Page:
We accost Martin Wittering from Torque Racing (spannering for the Desert Rose riders) to see if he has a tube, but all of their bikes are on mousses. He offers to help with the old Dakar trick of stuffing the tyre full of grass - there isn’t time to cram too much into it but if it’ll help keep the tyre on the rim then that’s cool with us. Harvesting handfuls of trail-side foliage generates some very strange looks…
I pull up to the line at the start of the special looking forward to the ride ahead. It was fun on the Husky, so it should be even better on the 690. ‘You can go when you’re ready’, suggests the timekeeper and I fire the KTM down the rutted trail. Up through the (notchy) gearbox, I’m focussed on the first turn when I hit an unseen rock with the front wheel and the impact clangs ominously up through the forks and into my wrists. I think little of it, and go back to my task of catching the bike in front. Almost as soon as I’m past him I stall the bike going into a turn and run wide, but it fires up straight away and I manage to exit the corner ahead of him.
Coming out from under the trees onto the harder ground I push even harder. The KTM inspires you to push harder. On the approach to an open S-bend I drift right to set myself up for the initial lefthander and then tip it in towards the apex. Whoooah sheeeeeet! The bike is having none of it and instead ploughs straight on into the undergrowth. It happens so quickly I don’t have time to think before I’m bisecting the track in the middle of the ‘S’ and careering off to the left. I plough blindly through the tall grass, steadily scrubbing off speed when it suddenly dawns on me that I might get away with this. I mean, you don’t often run through this kind of undergrowth without hitting something immoveable, generally a log or tree stump. It’s at that very second that the front wheel drops into a waterhole and I’m fired straight over the bars! A soft landing and hit of adrenalin means I’m okay, plus the bike’s unscathed and remarkably easy to remove from its boggy resting place. I can hear the guy I passed approaching and instead of questioning my unplanned excursion, I fire the 690 into life and emerge from the shrubbery as he pops into view. I last about 20 yards before exiting the track at the very next corner! Remarkably, I get away with it again, only this time it dawns on me: I too have got a flat front tyre…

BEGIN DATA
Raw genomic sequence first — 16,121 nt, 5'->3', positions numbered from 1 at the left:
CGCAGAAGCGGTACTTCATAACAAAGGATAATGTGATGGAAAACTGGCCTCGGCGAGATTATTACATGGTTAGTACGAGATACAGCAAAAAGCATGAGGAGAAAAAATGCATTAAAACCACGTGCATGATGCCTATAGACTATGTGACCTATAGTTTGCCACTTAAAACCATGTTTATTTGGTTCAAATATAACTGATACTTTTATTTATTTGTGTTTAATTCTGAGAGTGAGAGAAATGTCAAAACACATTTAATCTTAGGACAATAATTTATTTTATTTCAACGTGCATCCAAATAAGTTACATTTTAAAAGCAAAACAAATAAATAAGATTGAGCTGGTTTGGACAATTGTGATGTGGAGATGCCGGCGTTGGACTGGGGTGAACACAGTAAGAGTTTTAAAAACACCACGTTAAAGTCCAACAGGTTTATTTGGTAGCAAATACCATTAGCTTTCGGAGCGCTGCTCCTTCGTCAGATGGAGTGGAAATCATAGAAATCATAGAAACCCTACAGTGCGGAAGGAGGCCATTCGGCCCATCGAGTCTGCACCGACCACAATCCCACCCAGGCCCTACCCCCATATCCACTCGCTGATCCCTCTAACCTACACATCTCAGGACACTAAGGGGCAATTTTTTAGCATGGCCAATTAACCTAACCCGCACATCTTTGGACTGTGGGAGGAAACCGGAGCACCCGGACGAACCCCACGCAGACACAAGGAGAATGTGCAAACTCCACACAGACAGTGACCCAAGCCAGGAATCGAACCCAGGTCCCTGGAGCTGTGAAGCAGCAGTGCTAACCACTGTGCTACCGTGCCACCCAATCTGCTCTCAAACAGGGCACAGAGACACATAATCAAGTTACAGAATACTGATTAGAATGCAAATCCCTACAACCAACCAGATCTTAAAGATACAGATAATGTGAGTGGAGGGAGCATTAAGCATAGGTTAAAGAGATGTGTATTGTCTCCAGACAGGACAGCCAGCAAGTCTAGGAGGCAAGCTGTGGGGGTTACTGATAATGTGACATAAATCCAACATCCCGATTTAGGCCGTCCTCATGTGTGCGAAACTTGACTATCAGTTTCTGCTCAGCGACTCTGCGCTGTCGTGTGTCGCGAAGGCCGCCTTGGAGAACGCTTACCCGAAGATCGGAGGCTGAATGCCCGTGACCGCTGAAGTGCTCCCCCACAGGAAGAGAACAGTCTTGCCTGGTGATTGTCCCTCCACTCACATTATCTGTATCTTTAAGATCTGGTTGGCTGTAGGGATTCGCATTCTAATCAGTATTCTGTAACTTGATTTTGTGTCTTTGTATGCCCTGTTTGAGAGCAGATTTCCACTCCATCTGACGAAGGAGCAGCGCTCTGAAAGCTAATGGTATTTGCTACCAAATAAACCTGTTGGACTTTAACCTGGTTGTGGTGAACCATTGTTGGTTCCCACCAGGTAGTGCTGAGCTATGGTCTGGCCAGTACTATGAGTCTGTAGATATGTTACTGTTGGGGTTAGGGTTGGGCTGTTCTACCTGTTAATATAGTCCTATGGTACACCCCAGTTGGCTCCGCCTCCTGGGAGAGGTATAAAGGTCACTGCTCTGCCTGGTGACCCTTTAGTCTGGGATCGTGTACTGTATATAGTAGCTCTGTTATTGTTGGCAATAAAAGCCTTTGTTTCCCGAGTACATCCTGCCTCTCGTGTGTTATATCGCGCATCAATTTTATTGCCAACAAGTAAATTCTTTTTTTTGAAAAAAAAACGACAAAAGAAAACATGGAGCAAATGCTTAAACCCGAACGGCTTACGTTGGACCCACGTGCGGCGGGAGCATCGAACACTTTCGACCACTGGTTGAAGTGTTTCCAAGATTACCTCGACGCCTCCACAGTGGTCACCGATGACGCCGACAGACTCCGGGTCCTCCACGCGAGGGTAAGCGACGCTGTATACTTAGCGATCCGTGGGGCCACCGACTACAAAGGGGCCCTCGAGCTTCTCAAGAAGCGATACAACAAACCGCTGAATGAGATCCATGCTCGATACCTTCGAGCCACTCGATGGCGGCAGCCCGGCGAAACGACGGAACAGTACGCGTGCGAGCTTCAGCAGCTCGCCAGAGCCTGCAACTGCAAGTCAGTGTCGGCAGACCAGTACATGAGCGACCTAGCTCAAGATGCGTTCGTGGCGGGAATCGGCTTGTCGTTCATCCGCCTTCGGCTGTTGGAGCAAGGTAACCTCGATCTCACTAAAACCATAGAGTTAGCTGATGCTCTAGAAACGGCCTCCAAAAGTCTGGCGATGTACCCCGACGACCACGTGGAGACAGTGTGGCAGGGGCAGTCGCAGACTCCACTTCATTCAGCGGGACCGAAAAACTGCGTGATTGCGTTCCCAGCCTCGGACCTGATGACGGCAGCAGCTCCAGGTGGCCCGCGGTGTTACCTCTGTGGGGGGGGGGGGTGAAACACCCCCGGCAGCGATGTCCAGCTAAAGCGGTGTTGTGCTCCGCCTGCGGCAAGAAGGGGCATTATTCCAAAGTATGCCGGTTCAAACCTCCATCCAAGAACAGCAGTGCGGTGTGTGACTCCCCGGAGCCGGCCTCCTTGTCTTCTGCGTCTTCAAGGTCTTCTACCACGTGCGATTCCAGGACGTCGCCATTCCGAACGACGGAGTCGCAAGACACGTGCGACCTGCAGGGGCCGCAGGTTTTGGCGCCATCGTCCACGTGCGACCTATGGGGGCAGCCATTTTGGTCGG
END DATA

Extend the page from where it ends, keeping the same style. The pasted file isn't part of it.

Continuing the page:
That square-edged rock was doubtless to blame so I limp the KTM to a safe spot and wait a few moments for Alex to arrive, reasoning that if another racer comes across two slow moving bikes in the middle of a special test, it’s better that they’re together, and we make our way along the course, moving to the side whenever we hear anyone approaching.
A quick conflab with the marshals and we decide to ride the course back to the finish. It’s about the quickest way back, and it also means we’ll be credited with a ‘finish’ for the day even if both our test times are completely shot.
Back in the paddock I’m shocked to discover that not only have I forgotten our spare tubes but also any cutlery with which to eat our pasta dinner. Disaster! So having begged and borrowed a pair of tubes (plus the necessary tools to extract the Husky’s front wheel) from around the ever-friendly rally paddock, and mended the two tyres, we eventually sit down to eat using wooden chip-forks from the catering tent. This certainly wasn’t part of the plan!